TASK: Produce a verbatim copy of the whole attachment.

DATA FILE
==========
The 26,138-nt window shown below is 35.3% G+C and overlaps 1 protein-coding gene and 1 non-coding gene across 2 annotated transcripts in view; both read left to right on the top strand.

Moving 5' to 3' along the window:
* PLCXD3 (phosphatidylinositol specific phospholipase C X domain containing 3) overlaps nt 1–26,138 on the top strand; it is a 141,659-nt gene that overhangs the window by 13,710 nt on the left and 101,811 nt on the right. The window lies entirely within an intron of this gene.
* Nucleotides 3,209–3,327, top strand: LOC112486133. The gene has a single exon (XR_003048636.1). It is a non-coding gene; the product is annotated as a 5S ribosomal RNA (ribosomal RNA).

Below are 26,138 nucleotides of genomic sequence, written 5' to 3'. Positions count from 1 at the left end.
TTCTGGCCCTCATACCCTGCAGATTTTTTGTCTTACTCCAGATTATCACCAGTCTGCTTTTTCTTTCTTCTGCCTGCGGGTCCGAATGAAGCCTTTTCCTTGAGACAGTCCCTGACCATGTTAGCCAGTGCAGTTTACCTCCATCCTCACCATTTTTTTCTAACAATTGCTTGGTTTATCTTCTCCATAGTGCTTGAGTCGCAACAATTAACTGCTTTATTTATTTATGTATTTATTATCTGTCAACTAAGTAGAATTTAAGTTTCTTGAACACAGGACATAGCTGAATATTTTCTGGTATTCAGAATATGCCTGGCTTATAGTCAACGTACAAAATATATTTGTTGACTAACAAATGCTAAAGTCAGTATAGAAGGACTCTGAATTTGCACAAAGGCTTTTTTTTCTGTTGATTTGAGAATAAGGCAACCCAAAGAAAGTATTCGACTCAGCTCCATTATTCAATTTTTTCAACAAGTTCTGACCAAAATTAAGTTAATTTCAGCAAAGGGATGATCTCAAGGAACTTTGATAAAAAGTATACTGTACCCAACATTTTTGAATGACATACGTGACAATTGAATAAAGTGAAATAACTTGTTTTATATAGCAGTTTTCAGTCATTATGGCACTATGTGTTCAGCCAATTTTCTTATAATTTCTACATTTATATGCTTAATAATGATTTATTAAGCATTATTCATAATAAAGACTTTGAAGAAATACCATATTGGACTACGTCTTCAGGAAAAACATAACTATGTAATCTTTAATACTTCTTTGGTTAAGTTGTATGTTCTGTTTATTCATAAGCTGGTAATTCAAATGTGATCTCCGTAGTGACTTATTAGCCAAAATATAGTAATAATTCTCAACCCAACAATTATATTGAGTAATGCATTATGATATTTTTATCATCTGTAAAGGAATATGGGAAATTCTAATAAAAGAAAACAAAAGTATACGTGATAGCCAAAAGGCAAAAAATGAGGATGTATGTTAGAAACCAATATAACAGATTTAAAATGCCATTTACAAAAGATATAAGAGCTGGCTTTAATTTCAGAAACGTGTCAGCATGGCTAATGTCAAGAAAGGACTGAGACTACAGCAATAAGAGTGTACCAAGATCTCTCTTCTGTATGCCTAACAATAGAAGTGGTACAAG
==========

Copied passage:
The 26,138-nt window shown below is 35.3% G+C and overlaps 1 protein-coding gene and 1 non-coding gene across 2 annotated transcripts in view; both read left to right on the top strand.

Moving 5' to 3' along the window:
* PLCXD3 (phosphatidylinositol specific phospholipase C X domain containing 3) overlaps nt 1–26,138 on the top strand; it is a 141,659-nt gene that overhangs the window by 13,710 nt on the left and 101,811 nt on the right. The window lies entirely within an intron of this gene.
* Nucleotides 3,209–3,327, top strand: LOC112486133. The gene has a single exon (XR_003048636.1). It is a non-coding gene; the product is annotated as a 5S ribosomal RNA (ribosomal RNA).

Below are 26,138 nucleotides of genomic sequence, written 5' to 3'. Positions count from 1 at the left end.
TTCTGGCCCTCATACCCTGCAGATTTTTTGTCTTACTCCAGATTATCACCAGTCTGCTTTTTCTTTCTTCTGCCTGCGGGTCCGAATGAAGCCTTTTCCTTGAGACAGTCCCTGACCATGTTAGCCAGTGCAGTTTACCTCCATCCTCACCATTTTTTTCTAACAATTGCTTGGTTTATCTTCTCCATAGTGCTTGAGTCGCAACAATTAACTGCTTTATTTATTTATGTATTTATTATCTGTCAACTAAGTAGAATTTAAGTTTCTTGAACACAGGACATAGCTGAATATTTTCTGGTATTCAGAATATGCCTGGCTTATAGTCAACGTACAAAATATATTTGTTGACTAACAAATGCTAAAGTCAGTATAGAAGGACTCTGAATTTGCACAAAGGCTTTTTTTTCTGTTGATTTGAGAATAAGGCAACCCAAAGAAAGTATTCGACTCAGCTCCATTATTCAATTTTTTCAACAAGTTCTGACCAAAATTAAGTTAATTTCAGCAAAGGGATGATCTCAAGGAACTTTGATAAAAAGTATACTGTACCCAACATTTTTGAATGACATACGTGACAATTGAATAAAGTGAAATAACTTGTTTTATATAGCAGTTTTCAGTCATTATGGCACTATGTGTTCAGCCAATTTTCTTATAATTTCTACATTTATATGCTTAATAATGATTTATTAAGCATTATTCATAATAAAGACTTTGAAGAAATACCATATTGGACTACGTCTTCAGGAAAAACATAACTATGTAATCTTTAATACTTCTTTGGTTAAGTTGTATGTTCTGTTTATTCATAAGCTGGTAATTCAAATGTGATCTCCGTAGTGACTTATTAGCCAAAATATAGTAATAATTCTCAACCCAACAATTATATTGAGTAATGCATTATGATATTTTTATCATCTGTAAAGGAATATGGGAAATTCTAATAAAAGAAAACAAAAGTATACGTGATAGCCAAAAGGCAAAAAATGAGGATGTATGTTAGAAACCAATATAACAGATTTAAAATGCCATTTACAAAAGATATAAGAGCTGGCTTTAATTTCAGAAACGTGTCAGCATGGCTAATGTCAAGAAAGGACTGAGACTACAGCAATAAGAGTGTACCAAGATCTCTCTTCTGTATGCCTAACAATAGAAGTGGTACAAG